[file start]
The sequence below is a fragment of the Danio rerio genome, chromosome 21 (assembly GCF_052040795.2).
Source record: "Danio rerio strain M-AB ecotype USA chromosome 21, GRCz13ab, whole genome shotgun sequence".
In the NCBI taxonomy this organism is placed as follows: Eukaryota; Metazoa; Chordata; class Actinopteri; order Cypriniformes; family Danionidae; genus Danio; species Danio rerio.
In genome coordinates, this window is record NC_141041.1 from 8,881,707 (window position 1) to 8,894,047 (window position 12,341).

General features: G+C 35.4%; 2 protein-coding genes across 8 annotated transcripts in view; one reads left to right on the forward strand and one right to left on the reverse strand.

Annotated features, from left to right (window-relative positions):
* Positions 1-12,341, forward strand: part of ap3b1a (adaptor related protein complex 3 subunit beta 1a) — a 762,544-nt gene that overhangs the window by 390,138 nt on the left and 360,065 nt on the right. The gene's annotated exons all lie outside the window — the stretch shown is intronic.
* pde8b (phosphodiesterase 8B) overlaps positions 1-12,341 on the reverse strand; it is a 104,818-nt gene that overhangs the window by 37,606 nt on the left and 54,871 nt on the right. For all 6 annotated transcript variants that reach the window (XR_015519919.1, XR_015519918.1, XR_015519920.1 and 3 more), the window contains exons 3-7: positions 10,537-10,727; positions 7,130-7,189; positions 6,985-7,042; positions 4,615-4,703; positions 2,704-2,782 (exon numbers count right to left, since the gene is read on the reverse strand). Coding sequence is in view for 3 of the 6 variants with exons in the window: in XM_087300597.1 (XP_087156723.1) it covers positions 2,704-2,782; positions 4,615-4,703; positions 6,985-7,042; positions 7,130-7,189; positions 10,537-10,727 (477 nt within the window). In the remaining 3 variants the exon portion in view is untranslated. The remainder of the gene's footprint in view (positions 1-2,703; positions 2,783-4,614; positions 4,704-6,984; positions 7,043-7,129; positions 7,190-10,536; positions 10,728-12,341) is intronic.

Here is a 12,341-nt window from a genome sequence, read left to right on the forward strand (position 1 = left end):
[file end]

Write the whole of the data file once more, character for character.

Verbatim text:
The sequence below is a fragment of the Danio rerio genome, chromosome 21 (assembly GCF_052040795.2).
Source record: "Danio rerio strain M-AB ecotype USA chromosome 21, GRCz13ab, whole genome shotgun sequence".
In the NCBI taxonomy this organism is placed as follows: Eukaryota; Metazoa; Chordata; class Actinopteri; order Cypriniformes; family Danionidae; genus Danio; species Danio rerio.
In genome coordinates, this window is record NC_141041.1 from 8,881,707 (window position 1) to 8,894,047 (window position 12,341).

General features: G+C 35.4%; 2 protein-coding genes across 8 annotated transcripts in view; one reads left to right on the forward strand and one right to left on the reverse strand.

Annotated features, from left to right (window-relative positions):
* Positions 1-12,341, forward strand: part of ap3b1a (adaptor related protein complex 3 subunit beta 1a) — a 762,544-nt gene that overhangs the window by 390,138 nt on the left and 360,065 nt on the right. The gene's annotated exons all lie outside the window — the stretch shown is intronic.
* pde8b (phosphodiesterase 8B) overlaps positions 1-12,341 on the reverse strand; it is a 104,818-nt gene that overhangs the window by 37,606 nt on the left and 54,871 nt on the right. For all 6 annotated transcript variants that reach the window (XR_015519919.1, XR_015519918.1, XR_015519920.1 and 3 more), the window contains exons 3-7: positions 10,537-10,727; positions 7,130-7,189; positions 6,985-7,042; positions 4,615-4,703; positions 2,704-2,782 (exon numbers count right to left, since the gene is read on the reverse strand). Coding sequence is in view for 3 of the 6 variants with exons in the window: in XM_087300597.1 (XP_087156723.1) it covers positions 2,704-2,782; positions 4,615-4,703; positions 6,985-7,042; positions 7,130-7,189; positions 10,537-10,727 (477 nt within the window). In the remaining 3 variants the exon portion in view is untranslated. The remainder of the gene's footprint in view (positions 1-2,703; positions 2,783-4,614; positions 4,704-6,984; positions 7,043-7,129; positions 7,190-10,536; positions 10,728-12,341) is intronic.

Here is a 12,341-nt window from a genome sequence, read left to right on the forward strand (position 1 = left end):